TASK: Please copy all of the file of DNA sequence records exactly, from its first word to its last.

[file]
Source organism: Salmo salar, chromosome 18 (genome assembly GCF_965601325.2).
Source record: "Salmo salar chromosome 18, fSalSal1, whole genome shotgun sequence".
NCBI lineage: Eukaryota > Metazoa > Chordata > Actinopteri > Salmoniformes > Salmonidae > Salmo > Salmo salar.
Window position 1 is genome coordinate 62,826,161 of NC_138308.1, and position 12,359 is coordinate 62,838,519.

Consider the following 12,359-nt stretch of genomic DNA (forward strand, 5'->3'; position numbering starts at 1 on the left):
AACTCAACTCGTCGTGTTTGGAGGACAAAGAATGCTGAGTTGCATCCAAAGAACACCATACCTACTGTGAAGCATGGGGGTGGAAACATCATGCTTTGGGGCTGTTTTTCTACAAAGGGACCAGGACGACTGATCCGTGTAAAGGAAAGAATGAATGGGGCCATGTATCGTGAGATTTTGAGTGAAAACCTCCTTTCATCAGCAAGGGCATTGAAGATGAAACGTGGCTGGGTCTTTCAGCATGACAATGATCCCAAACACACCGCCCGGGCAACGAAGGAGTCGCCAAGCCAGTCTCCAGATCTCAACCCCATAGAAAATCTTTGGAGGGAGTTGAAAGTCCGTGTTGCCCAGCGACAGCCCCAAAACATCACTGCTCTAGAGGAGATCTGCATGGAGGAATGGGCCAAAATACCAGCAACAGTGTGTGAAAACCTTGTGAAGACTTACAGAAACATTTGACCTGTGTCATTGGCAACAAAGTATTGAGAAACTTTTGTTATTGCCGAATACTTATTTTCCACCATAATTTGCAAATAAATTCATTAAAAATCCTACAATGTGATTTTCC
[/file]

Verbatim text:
Source organism: Salmo salar, chromosome 18 (genome assembly GCF_965601325.2).
Source record: "Salmo salar chromosome 18, fSalSal1, whole genome shotgun sequence".
NCBI lineage: Eukaryota > Metazoa > Chordata > Actinopteri > Salmoniformes > Salmonidae > Salmo > Salmo salar.
Window position 1 is genome coordinate 62,826,161 of NC_138308.1, and position 12,359 is coordinate 62,838,519.

Consider the following 12,359-nt stretch of genomic DNA (forward strand, 5'->3'; position numbering starts at 1 on the left):
AACTCAACTCGTCGTGTTTGGAGGACAAAGAATGCTGAGTTGCATCCAAAGAACACCATACCTACTGTGAAGCATGGGGGTGGAAACATCATGCTTTGGGGCTGTTTTTCTACAAAGGGACCAGGACGACTGATCCGTGTAAAGGAAAGAATGAATGGGGCCATGTATCGTGAGATTTTGAGTGAAAACCTCCTTTCATCAGCAAGGGCATTGAAGATGAAACGTGGCTGGGTCTTTCAGCATGACAATGATCCCAAACACACCGCCCGGGCAACGAAGGAGTCGCCAAGCCAGTCTCCAGATCTCAACCCCATAGAAAATCTTTGGAGGGAGTTGAAAGTCCGTGTTGCCCAGCGACAGCCCCAAAACATCACTGCTCTAGAGGAGATCTGCATGGAGGAATGGGCCAAAATACCAGCAACAGTGTGTGAAAACCTTGTGAAGACTTACAGAAACATTTGACCTGTGTCATTGGCAACAAAGTATTGAGAAACTTTTGTTATTGCCGAATACTTATTTTCCACCATAATTTGCAAATAAATTCATTAAAAATCCTACAATGTGATTTTCC